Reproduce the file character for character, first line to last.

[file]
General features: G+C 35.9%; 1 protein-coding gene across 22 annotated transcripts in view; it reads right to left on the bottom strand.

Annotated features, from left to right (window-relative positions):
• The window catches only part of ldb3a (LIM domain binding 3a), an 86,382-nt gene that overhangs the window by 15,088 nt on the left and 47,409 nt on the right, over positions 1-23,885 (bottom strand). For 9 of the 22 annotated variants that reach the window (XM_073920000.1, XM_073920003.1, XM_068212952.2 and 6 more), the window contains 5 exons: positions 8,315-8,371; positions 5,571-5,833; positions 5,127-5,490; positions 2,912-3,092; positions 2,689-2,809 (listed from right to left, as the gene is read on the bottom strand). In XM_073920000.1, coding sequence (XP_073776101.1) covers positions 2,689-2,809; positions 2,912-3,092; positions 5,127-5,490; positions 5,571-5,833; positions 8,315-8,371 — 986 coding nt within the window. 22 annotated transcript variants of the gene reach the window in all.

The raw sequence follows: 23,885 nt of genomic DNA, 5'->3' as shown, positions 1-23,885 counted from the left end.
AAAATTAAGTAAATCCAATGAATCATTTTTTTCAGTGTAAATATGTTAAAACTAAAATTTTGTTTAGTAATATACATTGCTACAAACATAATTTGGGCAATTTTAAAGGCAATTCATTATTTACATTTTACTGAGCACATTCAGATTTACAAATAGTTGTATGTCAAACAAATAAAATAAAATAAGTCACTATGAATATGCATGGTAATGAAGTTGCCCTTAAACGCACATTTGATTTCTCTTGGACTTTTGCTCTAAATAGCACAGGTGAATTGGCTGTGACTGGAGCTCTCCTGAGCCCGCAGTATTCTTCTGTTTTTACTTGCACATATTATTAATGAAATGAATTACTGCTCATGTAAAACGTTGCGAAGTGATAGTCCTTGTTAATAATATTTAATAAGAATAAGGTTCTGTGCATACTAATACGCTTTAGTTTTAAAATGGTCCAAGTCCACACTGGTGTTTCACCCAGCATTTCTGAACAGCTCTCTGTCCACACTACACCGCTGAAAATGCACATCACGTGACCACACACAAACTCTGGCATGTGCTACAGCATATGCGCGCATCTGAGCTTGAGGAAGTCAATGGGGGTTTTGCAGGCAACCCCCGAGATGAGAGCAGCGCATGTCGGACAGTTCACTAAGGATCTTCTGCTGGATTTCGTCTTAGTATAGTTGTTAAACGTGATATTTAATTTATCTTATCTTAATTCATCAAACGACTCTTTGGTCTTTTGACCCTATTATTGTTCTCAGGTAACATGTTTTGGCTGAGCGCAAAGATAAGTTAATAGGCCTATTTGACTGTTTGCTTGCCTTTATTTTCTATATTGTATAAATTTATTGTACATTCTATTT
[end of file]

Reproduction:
General features: G+C 35.9%; 1 protein-coding gene across 22 annotated transcripts in view; it reads right to left on the bottom strand.

Annotated features, from left to right (window-relative positions):
• The window catches only part of ldb3a (LIM domain binding 3a), an 86,382-nt gene that overhangs the window by 15,088 nt on the left and 47,409 nt on the right, over positions 1-23,885 (bottom strand). For 9 of the 22 annotated variants that reach the window (XM_073920000.1, XM_073920003.1, XM_068212952.2 and 6 more), the window contains 5 exons: positions 8,315-8,371; positions 5,571-5,833; positions 5,127-5,490; positions 2,912-3,092; positions 2,689-2,809 (listed from right to left, as the gene is read on the bottom strand). In XM_073920000.1, coding sequence (XP_073776101.1) covers positions 2,689-2,809; positions 2,912-3,092; positions 5,127-5,490; positions 5,571-5,833; positions 8,315-8,371 — 986 coding nt within the window. 22 annotated transcript variants of the gene reach the window in all.

The raw sequence follows: 23,885 nt of genomic DNA, 5'->3' as shown, positions 1-23,885 counted from the left end.
AAAATTAAGTAAATCCAATGAATCATTTTTTTCAGTGTAAATATGTTAAAACTAAAATTTTGTTTAGTAATATACATTGCTACAAACATAATTTGGGCAATTTTAAAGGCAATTCATTATTTACATTTTACTGAGCACATTCAGATTTACAAATAGTTGTATGTCAAACAAATAAAATAAAATAAGTCACTATGAATATGCATGGTAATGAAGTTGCCCTTAAACGCACATTTGATTTCTCTTGGACTTTTGCTCTAAATAGCACAGGTGAATTGGCTGTGACTGGAGCTCTCCTGAGCCCGCAGTATTCTTCTGTTTTTACTTGCACATATTATTAATGAAATGAATTACTGCTCATGTAAAACGTTGCGAAGTGATAGTCCTTGTTAATAATATTTAATAAGAATAAGGTTCTGTGCATACTAATACGCTTTAGTTTTAAAATGGTCCAAGTCCACACTGGTGTTTCACCCAGCATTTCTGAACAGCTCTCTGTCCACACTACACCGCTGAAAATGCACATCACGTGACCACACACAAACTCTGGCATGTGCTACAGCATATGCGCGCATCTGAGCTTGAGGAAGTCAATGGGGGTTTTGCAGGCAACCCCCGAGATGAGAGCAGCGCATGTCGGACAGTTCACTAAGGATCTTCTGCTGGATTTCGTCTTAGTATAGTTGTTAAACGTGATATTTAATTTATCTTATCTTAATTCATCAAACGACTCTTTGGTCTTTTGACCCTATTATTGTTCTCAGGTAACATGTTTTGGCTGAGCGCAAAGATAAGTTAATAGGCCTATTTGACTGTTTGCTTGCCTTTATTTTCTATATTGTATAAATTTATTGTACATTCTATTT